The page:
Worse: because the financial capital travels easily and many Swiss start-up entrepreneurs look for their investors in London, Boston and San Francisco, this cultural capital is lacking in Switzerland. I do not speak of the quality of the executives in the large companies and SMEs, who perfectly manage their businesses and rarely leave them (rightfully maybe!) to create their businesses. I speak of the non-existence of men and women who have succeeded in the world of startups. One could become tired of always refering to Daniel Borel as the “role model” of Swiss high-tech entrepreneur. Silicon Valley has created in the same period thousands of millionaires in technology, wealthy individuals who systematically reinvest their money, and their time most importantly, in new adventures.

I had found the quote a little unfair, when I first heard it, because I had misunderstood it and at worst easy to fix if it referred to a lack of financial capital. I realize it refers to an even more serious situation as it takes time if we want to change a culture.

[1] Le Matin (May 2012): http://www.lematin.ch/economie/suisse-affiche-forte-densite-superriches/story/25762272
[2] Bilan (June 2014) http://www.bilan.ch/node/1015095

PS: the following table was not in the article but I had included in my book to explain the “cultural” differences between American and European venture capital.

Cruttenden VC US  Europe 2006

Innovation and Society: are the Returns and Benefits Sufficient?

Here is my latest contribution to Entreprise Romande. I return to a subject that is dear to me, Innovation and Society. (If you read French, the original version is certainly better…)

ER-Lebret-June2014

The Enterprise is more than ever at the core of the political debates through its role in the creation of jobs and wealth – both individual and collective. It is indirectly the source of populism and of protectionist temptations. Inside and outside of its walls, innovation is the subject of similar tensions: are the returns and benefits of innovation sufficient for society?

Mariana Mazzucato and the Entrepreneurial State

A recent book tackles the topic of the respective roles of business and government in innovation: Mariana Mazzucato, a professor at the University of Sussex, develops in The Entrepreneurial State [1] – a fascinating and quasi-militant book – the argument that the States have not collected the fruits not only of direct investments in their universities, and even indirectly from the help and support provided to businesses, investments and supports that are at the origin of the major innovations of the last fifty years.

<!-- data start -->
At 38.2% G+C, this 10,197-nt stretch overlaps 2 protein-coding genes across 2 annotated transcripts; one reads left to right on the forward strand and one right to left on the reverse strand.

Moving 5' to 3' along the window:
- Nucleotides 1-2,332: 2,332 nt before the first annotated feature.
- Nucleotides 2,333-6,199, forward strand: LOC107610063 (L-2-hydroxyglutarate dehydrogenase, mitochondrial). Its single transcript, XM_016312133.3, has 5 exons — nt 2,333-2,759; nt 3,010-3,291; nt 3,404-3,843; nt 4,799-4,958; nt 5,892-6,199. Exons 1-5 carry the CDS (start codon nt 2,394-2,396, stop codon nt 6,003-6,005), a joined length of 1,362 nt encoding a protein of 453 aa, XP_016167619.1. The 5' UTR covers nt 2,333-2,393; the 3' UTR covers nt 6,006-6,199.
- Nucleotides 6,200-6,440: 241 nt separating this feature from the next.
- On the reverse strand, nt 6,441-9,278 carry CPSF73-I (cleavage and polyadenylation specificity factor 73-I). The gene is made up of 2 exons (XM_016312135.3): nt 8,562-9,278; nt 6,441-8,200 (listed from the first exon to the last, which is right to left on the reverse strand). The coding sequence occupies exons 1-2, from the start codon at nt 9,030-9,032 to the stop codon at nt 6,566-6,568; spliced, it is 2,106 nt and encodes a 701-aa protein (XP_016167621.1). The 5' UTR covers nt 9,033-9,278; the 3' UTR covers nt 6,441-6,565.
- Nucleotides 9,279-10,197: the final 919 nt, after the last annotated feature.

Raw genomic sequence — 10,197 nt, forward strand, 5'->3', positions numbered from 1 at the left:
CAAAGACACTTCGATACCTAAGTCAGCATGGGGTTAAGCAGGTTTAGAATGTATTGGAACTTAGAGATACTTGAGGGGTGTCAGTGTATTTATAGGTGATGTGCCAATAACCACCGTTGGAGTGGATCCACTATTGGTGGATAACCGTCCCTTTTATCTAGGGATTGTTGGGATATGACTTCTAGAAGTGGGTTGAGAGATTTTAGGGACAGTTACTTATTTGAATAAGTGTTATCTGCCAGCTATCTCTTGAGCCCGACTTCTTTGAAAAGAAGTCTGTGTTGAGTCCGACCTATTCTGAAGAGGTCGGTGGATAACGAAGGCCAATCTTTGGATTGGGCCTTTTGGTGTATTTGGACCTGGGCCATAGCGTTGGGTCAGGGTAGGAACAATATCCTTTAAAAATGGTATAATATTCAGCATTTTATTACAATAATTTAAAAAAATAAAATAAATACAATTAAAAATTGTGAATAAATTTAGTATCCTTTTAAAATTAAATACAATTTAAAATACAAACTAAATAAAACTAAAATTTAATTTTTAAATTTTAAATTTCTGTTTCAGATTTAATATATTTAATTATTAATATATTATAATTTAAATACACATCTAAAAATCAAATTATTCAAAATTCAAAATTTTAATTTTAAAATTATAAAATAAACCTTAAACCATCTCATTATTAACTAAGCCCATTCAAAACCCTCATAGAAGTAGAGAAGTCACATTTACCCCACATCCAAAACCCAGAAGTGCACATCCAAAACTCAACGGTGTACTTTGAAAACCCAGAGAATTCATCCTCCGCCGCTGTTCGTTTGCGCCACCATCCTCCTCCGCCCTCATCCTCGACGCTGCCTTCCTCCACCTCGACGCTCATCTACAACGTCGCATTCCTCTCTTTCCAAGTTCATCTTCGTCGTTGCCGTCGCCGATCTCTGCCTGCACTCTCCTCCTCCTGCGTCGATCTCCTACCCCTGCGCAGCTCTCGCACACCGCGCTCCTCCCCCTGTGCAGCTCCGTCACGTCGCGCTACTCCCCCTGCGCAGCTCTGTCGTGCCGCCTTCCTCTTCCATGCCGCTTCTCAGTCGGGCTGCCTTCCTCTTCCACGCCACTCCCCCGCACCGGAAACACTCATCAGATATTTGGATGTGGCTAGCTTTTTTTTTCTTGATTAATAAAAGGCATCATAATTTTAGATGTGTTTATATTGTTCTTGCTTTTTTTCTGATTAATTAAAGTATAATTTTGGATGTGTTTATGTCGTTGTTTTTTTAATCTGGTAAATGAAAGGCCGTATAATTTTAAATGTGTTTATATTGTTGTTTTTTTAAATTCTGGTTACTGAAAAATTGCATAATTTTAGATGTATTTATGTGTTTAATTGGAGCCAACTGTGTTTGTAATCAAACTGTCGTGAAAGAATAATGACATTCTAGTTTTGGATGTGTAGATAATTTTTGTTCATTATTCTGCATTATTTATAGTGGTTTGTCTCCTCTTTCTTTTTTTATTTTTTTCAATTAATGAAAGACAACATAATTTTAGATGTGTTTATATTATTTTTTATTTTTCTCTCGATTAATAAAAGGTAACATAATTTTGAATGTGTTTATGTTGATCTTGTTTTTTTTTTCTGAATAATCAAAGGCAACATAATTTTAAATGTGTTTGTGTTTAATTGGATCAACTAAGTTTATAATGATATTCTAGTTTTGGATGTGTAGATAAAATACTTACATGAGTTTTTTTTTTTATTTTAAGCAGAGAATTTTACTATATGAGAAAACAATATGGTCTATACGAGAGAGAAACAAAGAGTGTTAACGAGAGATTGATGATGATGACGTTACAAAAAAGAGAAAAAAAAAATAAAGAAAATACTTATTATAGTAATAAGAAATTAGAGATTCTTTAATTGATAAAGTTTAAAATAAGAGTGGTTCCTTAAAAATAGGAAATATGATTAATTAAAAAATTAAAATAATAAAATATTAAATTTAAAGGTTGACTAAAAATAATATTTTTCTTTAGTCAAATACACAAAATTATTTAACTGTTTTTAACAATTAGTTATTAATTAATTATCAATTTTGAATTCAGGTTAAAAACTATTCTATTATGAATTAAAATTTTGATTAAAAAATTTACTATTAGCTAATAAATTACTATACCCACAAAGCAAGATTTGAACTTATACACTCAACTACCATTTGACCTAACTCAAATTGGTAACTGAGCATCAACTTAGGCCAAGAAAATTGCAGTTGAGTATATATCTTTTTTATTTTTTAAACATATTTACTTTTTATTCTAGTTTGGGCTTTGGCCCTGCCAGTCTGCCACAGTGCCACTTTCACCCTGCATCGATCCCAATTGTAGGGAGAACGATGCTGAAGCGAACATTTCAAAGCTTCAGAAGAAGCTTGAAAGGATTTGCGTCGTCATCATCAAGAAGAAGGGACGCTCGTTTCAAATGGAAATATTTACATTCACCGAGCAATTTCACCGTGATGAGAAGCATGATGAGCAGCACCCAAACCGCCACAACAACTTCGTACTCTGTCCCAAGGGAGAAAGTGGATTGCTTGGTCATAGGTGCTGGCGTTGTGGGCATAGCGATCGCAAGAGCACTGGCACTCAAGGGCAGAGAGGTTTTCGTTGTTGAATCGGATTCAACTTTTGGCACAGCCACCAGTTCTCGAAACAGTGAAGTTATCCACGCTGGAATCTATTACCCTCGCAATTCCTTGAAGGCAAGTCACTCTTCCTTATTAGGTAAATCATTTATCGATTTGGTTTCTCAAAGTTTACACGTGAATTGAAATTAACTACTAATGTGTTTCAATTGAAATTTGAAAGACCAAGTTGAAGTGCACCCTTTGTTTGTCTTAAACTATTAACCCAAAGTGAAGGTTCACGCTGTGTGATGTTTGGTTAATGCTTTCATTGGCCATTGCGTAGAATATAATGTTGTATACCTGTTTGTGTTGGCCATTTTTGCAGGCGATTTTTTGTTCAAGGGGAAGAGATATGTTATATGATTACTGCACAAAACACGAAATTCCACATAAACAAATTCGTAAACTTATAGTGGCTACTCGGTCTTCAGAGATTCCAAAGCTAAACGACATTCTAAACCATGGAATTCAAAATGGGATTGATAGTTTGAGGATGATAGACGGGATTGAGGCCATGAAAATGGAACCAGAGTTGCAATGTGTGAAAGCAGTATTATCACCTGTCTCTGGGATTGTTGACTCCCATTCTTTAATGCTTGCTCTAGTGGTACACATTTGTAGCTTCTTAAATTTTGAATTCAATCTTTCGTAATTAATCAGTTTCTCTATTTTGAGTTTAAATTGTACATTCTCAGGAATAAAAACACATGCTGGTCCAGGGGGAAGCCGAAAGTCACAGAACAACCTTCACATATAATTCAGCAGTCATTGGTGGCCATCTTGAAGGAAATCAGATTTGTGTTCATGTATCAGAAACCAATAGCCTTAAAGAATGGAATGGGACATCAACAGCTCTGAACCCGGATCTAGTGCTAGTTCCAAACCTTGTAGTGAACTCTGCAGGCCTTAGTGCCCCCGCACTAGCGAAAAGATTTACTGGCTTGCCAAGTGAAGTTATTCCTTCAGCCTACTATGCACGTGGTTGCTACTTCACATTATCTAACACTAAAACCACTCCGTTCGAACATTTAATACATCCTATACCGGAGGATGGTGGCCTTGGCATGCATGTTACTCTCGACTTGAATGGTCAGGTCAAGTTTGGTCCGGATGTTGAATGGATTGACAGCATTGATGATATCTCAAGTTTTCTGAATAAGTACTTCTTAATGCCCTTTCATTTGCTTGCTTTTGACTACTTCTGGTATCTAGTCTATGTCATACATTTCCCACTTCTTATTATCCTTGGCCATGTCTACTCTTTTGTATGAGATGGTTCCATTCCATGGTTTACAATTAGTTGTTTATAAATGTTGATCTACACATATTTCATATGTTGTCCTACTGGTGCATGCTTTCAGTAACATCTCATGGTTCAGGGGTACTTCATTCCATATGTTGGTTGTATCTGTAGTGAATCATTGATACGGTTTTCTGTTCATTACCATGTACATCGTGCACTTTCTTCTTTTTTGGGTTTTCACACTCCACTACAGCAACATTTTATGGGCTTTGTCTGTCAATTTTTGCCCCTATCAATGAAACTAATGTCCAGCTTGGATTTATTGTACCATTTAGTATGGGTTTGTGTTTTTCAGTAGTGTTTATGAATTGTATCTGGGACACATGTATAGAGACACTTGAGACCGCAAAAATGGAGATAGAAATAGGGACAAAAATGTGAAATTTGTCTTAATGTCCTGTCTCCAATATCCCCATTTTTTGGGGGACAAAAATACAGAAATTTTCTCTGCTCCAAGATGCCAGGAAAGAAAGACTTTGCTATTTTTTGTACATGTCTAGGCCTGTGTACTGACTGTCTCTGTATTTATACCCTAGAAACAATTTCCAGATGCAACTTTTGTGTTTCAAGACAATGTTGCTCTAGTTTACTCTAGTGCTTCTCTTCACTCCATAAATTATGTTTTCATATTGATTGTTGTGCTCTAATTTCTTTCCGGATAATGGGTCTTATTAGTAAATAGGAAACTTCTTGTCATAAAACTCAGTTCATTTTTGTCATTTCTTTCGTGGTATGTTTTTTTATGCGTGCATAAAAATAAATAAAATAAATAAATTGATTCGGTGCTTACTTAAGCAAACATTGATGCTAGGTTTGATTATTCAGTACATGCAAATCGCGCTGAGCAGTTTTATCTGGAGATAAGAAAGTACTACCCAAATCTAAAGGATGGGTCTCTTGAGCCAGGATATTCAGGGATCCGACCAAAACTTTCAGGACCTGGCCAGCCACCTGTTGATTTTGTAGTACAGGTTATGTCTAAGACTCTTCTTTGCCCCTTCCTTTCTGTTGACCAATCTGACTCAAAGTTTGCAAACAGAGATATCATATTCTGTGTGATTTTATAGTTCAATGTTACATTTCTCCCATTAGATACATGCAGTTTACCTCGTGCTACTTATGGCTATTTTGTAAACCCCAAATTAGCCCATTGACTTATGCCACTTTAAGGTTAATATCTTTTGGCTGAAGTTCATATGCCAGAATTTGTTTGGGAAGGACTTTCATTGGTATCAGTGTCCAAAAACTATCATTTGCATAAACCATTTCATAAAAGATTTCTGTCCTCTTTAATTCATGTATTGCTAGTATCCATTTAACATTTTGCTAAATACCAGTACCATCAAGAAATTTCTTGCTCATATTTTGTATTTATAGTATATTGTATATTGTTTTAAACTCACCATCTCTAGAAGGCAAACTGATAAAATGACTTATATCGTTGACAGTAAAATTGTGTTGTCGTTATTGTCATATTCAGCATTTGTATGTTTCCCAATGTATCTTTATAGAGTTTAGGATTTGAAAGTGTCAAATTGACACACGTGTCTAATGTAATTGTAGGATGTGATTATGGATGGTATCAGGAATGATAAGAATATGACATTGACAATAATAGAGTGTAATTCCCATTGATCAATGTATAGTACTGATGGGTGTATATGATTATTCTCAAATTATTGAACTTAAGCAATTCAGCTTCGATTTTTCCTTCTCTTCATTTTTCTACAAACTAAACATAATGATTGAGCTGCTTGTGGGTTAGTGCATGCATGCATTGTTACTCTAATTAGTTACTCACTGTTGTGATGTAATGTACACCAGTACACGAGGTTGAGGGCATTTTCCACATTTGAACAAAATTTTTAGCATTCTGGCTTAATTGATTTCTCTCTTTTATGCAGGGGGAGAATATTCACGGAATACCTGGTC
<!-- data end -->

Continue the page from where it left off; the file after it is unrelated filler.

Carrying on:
Mazzucato brilliantly illustrates this through the example of the iPhone and the iPad, which integrate components initially financed by the public bodies: from electronics developed for the space and military programs to the touch screen or GPS, or even Siri, the voice recognition tool (which has sources at EPFL), the author shows that Apple has masterfully integrated technologies initiated by public money. Google is also the result of research done at StanfordUniversity. Mazzucato adds that clinical trials for new drugs are mainly made ​​in hospitals funded by public money, from molecules equally discovered in university laboratories.

Mazzucato therefore advocates major reforms both on the governance of the initial support and on taxation. She fights for a new tax system that would compensate the absence or insufficiency of direct returns to universities or from businesses, all the more that it is indeed undeniable that multinational companies easily optimize their taxation. She shows how Apple has taken advantage of international rules to create subsidiaries in Nevada or Ireland to minimize its taxes.

The English researcher is convincingly claiming that Apple has to pay more. But how to pay? Paying a license for the GPS, but to whom? I’m not even sure that the GPS is patented. And if the Internet had been patented, it would probably not have had the same development – I do not ned to go over the limitations of the French Minitel. By seeking more direct financial returns (which are not as insignificant as one might think – Stanford has received more than $300M for its equity shares in Google and over $200M of the first patents in biotechnology), the risk would be very high to discourage creators and stifle innovation. I doubt that the solution lies in more rigorous national rules.

Peter Thiel and the Individual Entrepreneur